Religious Pilgrimage Focus of First A.R. Sanchez Lecture at TAMIU

The role that pilgrimages play in different religions will be the focus of the first lecture to be held this year as part of the 2003-2004 cycle of the A.R. Sánchez Distinguished Lecture Series Monday, Oct. 13 at Texas A&M International University's Student Center Ballroom.

Dr. Edward Stanton, professor of Spanish and chair of the Department of Hispanic Studies at the University of Kentucky, will discuss the past and present of pilgrimage in various religions, as well as his own experience as a walker and leaders of students on a long journey in his lecture titled, "Pilgrimage."

Dr. Stanton's lecture is free and open to the public.

In his lecture, Stanton will pose the question, "Why has the ancient practice of pilgrimage survived and flourished in the 21st century? His presentation will be enhanced by images and music, and will be of particular interest to students and teachers of history, anthropology, cultural studies, literature, music and religion.

Stanton experienced a pilgrimage of his own when he took a 30-day, 500-mile walk along the Way of St. James, the route across northern Spain that has been followed by pilgrims for 1,000 years. This long road leads to Santiago de Compostela in Galicia Spain, which according to some, could be the last holy city in the West St. James' body was supposedly transported after he was beheaded in Judea.

In his journey, Stanton, best known for his book Road of Stars to Santiago, states that he walked by day, and slept at night in pilgrim's hospices, boarding houses, abandoned schools and churches or under the stars. Although he began his trip alone, he soon discovered that pilgrimage meant fellowship as well as solitude: his journey coincided with the modern rebirth of the Camino de Santiago. Several years later, he led a group of nine students on the route.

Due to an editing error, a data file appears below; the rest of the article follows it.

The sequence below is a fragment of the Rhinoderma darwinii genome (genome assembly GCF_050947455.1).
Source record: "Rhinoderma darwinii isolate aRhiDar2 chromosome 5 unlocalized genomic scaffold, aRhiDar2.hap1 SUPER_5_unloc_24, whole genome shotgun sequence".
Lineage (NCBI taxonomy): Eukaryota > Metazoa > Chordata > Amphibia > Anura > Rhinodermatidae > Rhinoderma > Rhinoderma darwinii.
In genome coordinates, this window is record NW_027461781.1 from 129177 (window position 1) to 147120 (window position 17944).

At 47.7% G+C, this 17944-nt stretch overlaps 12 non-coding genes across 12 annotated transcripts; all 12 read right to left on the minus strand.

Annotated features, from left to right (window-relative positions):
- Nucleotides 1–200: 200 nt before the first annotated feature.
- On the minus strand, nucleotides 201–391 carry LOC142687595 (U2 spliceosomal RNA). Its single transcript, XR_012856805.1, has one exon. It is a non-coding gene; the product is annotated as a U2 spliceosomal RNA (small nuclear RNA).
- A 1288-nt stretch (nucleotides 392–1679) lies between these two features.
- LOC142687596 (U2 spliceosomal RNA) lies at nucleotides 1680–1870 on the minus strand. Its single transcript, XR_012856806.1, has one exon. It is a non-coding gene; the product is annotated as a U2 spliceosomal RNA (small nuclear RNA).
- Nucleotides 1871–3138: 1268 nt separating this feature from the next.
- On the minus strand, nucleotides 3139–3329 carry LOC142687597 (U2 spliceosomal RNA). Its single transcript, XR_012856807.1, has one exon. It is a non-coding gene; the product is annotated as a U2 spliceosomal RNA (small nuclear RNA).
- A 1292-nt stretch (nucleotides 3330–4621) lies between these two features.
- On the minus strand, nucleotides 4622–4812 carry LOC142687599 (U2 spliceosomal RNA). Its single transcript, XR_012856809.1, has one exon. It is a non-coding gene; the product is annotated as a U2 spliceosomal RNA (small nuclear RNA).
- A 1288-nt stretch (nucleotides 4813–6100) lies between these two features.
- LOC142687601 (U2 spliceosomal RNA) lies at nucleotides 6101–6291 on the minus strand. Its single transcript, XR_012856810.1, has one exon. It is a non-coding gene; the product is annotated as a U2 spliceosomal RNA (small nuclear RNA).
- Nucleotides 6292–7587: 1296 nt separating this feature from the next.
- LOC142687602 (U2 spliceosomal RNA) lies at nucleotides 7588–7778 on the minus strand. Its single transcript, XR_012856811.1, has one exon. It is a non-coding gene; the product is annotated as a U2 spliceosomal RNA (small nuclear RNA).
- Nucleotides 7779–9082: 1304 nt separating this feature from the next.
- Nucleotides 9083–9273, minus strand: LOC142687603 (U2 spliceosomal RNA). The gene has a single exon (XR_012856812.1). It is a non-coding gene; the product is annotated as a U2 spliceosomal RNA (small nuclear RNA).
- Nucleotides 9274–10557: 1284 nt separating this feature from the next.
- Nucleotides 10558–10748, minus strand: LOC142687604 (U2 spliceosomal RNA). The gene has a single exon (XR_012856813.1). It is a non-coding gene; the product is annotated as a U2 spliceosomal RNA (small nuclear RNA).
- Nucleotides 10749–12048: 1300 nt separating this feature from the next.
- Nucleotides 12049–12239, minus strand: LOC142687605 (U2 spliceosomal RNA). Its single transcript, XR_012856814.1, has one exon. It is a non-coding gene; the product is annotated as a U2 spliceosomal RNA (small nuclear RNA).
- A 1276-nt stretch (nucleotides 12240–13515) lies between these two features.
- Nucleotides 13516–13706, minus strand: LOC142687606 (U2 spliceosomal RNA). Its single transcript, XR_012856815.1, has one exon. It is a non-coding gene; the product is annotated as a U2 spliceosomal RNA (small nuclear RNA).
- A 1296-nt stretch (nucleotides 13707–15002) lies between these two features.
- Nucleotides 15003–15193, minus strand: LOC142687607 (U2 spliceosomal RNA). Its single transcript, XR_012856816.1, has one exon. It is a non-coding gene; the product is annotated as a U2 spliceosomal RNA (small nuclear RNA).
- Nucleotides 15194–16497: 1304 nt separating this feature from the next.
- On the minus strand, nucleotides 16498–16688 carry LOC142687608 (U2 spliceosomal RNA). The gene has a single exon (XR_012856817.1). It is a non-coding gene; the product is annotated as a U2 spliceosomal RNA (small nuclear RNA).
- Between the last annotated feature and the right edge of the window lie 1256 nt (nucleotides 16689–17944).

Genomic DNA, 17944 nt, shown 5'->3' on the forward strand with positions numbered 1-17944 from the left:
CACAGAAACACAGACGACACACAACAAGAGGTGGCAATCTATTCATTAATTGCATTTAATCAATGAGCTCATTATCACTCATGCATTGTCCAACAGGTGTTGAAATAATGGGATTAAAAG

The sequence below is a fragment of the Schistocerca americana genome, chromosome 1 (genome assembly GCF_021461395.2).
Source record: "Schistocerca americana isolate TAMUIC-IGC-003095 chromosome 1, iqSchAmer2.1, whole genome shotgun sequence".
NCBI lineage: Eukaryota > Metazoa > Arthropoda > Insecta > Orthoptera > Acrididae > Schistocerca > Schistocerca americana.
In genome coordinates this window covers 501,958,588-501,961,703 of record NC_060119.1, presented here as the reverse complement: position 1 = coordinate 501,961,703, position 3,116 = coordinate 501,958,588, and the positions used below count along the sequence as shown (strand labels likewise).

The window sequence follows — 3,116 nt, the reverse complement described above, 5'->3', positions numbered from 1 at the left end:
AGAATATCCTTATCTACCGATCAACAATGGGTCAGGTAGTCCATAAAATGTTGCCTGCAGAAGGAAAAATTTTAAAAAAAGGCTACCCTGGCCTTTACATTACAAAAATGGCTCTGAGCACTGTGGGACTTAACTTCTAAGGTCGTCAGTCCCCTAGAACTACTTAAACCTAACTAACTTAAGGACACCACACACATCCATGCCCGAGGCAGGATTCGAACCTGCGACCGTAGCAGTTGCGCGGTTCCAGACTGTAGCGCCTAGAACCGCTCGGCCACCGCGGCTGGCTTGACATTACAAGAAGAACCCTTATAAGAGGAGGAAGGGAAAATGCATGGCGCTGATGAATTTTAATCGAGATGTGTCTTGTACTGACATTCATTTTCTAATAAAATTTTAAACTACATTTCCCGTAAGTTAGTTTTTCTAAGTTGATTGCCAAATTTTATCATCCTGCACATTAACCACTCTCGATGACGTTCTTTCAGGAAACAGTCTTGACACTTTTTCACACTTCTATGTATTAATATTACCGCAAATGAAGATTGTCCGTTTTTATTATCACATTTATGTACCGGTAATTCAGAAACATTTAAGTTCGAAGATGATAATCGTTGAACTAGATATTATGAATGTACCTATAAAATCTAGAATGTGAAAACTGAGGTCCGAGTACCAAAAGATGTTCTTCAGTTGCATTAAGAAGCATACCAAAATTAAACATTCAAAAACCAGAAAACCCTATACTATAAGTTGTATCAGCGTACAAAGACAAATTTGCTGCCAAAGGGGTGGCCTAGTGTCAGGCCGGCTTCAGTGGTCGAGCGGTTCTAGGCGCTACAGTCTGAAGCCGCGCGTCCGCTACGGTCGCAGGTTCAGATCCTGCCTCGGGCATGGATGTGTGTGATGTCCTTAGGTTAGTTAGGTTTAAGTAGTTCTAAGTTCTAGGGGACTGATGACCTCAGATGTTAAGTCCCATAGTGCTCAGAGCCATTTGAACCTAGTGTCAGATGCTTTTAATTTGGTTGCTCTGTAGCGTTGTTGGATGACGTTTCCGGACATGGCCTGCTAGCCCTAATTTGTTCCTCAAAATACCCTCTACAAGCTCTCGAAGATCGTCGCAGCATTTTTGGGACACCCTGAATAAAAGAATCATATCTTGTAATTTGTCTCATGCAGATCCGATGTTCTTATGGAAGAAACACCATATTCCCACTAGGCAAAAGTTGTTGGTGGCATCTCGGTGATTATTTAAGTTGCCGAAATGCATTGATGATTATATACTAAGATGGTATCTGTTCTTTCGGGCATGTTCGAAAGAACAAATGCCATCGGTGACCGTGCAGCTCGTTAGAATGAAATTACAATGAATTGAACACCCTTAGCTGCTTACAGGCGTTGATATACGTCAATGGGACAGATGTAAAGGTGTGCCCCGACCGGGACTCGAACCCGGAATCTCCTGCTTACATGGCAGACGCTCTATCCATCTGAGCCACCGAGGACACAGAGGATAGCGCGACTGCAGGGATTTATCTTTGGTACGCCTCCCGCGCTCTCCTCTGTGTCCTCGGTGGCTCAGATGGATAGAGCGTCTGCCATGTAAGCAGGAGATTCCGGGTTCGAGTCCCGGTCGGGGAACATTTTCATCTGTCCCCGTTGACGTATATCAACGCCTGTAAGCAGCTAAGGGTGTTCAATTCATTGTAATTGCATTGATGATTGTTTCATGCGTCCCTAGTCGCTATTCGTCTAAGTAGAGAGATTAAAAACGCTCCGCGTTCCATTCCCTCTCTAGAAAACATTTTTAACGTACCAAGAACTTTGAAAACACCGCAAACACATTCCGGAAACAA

Stanton was the first Bingham Professor of the Humanities at the University of Kentucky and earned his B.A., M.A. and doctoral degrees at the University of California in Los Angeles. He has taught at the University of Kentucky, the Universidad Nacional and the Universidad Católica in Salta, Argentina; the Universidad Católica in Uruguay; the Universidad Complutense and the Universidad Internacional Menéndez y Pelayo in Spain.

He has received grants from the U.S. Department of Education, the National Endowment for the Humanities and the Spanish Ministry of Culture, and has been a Senior Fulbright Scholar in several countries in South America.

He is the author of 10 books, which include studies of the great Spanish poet and playwright, Federico García Lorca; the American writer, Ernest Hemingway; and several works on Spanish life and culture, such as Handbook of Spanish Popular Culture and Culture and Customs of Spain. With his son Daniel, he co-edited Contemporary Hispanic Quotations, an anthology of quotes by Latinos that appeared earlier this year. His books have been translated into Spanish and Arabic. He has also published poems, essays and articles in dozens of magazines and journals. He has lectured in Argentina, Chile, Cuba, Spain and Great Britain.

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